02 August 2017

new hope nerves will regrow

A new surgery technique prompts severed nerves to ‘regrow’ connections to the spinal cord.

THE quest to repair spinal cord injuries is a medical holy grail. Now, we’re beginning to understand how it could be done. And the fix may already be in our own bodies.

A study by Kings College London examined a new surgery technique capable of reconnecting complex sensory neurons to the spinal cord. Specifically, the Frontiers in Neurology study looked at how the spinal cord of a rat went about completing the repair itself.

The discovery could lead to new treatments, even for cases where the spinal cord has been severed.


The British and Swedish researchers found that surgery could prompt small neural offshoots to sprout themselves, reconnecting severed circuits.

Understanding this regrowth could have huge implications for previously untreatable nervous-system damage.

“Doctors previously considered this type of spinal cord injury impossible to repair,” says King’s College researcher Nicholas James. “These torn root injuries can cause serious disability and excruciating pain.”

The brain is connected to the nerve cells in the rest of our bodies through the spinal cord. This data-cable relays muscle movements and sensory data.

Where these neurons merge with the cord, it does so through a bundled structure called a root.

It’s often these roots that get torn in traumatic injuries, disconnecting parts of the body from neural feedback.

While surgery techniques appear largely successful at replacing motor-neuron roots, sensory roots have proven to be more problematic.

Former rugby league player Alex McKinnon suffered a spinal cord injury in 2014. Could new research benefit cases such as his? Picture: Adam Taylor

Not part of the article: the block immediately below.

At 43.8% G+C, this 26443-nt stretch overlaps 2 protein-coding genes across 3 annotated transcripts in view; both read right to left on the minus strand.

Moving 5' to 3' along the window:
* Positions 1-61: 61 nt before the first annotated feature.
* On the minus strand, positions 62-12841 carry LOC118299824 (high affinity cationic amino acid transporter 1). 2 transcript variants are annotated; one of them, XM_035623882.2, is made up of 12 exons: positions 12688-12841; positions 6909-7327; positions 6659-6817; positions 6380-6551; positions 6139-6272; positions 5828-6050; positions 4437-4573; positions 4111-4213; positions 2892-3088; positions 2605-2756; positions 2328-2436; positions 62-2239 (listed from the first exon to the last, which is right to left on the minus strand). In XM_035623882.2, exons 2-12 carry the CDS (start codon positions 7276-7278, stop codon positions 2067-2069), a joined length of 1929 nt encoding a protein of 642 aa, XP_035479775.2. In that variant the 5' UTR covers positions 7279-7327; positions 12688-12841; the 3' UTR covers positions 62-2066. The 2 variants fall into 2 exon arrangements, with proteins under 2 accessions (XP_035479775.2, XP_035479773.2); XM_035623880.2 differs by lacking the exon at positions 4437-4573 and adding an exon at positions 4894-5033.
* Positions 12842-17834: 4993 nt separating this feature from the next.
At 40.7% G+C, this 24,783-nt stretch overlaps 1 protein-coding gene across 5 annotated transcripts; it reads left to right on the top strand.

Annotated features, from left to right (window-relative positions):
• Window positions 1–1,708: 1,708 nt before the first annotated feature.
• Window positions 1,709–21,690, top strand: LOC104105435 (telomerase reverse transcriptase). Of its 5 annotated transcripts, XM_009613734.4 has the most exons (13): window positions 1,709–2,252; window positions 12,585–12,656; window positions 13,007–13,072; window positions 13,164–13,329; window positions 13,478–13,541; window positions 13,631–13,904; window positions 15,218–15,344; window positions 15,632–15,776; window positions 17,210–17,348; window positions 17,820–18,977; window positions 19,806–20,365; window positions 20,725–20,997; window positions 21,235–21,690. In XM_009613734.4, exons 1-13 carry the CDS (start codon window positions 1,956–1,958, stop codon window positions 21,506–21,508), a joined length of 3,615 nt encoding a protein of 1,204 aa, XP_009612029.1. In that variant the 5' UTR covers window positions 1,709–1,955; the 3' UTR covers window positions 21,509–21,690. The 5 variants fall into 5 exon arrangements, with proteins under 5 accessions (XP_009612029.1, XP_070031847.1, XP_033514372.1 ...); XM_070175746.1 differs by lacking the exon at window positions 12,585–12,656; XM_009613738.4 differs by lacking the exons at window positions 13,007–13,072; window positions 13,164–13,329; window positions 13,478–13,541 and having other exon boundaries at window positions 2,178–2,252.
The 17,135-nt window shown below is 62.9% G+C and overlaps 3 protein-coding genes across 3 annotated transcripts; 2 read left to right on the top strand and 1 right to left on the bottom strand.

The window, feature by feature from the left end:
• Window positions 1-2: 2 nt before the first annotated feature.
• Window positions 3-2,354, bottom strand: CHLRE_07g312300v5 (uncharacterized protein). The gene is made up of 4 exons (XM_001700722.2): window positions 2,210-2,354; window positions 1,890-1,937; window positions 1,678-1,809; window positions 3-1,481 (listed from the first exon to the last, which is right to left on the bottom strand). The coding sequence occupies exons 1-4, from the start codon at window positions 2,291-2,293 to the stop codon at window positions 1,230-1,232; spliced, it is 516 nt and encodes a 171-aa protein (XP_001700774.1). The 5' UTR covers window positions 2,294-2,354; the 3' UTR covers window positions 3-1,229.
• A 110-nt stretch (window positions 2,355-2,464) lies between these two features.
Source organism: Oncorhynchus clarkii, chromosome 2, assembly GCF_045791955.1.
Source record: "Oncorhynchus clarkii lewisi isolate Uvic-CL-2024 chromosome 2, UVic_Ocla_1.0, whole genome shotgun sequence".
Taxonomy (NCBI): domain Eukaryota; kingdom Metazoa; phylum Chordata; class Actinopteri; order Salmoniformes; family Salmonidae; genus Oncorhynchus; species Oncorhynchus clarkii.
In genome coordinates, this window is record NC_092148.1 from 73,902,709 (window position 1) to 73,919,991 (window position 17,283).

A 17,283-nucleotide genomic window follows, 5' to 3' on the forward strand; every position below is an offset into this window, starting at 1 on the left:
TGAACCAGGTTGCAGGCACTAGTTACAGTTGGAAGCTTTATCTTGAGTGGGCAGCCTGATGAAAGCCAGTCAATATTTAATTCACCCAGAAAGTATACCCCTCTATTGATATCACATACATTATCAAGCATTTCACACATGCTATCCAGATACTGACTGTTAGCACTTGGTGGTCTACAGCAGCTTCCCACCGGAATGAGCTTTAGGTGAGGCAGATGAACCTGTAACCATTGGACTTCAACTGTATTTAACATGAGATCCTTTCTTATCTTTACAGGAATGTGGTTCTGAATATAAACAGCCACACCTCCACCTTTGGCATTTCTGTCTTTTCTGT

Former rugby league player Alex McKinnon suffered a spinal cord injury in 2014. Could new research benefit cases such as his? Picture: Adam TaylorSource:News Corp Australia


The Kings College researchers say they have found a new surgical technique for reconnecting sensory roots.

They have been cutting sensory nerve cells out of the damaged root, and embedding the remainder deep inside the spinal cord.

When tested on patients, some spinal reflexes returned — indicating the root had reconnected with the spinal cord to create a functional neural circuit.

This spurred the examination of rats to determine what is going on.

The deliberately severed sensory neuron roots to the spine, waited, and then surgically treated the nerve before reattaching it. Electrical tests later confirmed a circuit had been re-established.

The rats were then dissected to take a close look at what had happened to the sensory nerve root.

The discovery that the body — when prompted by such delicate surgery — responds with its own neural regrowth has exciting implications.

“The strategy of encouraging new growth from spinal neurons could potentially be of use in other injuries of the nervous system,” researcher Thomas Carlstedt says.

The hope is it may lead to new treatments where a severed spinal cord can be reconnected by implanting grafts that encourage nerve regrowth.

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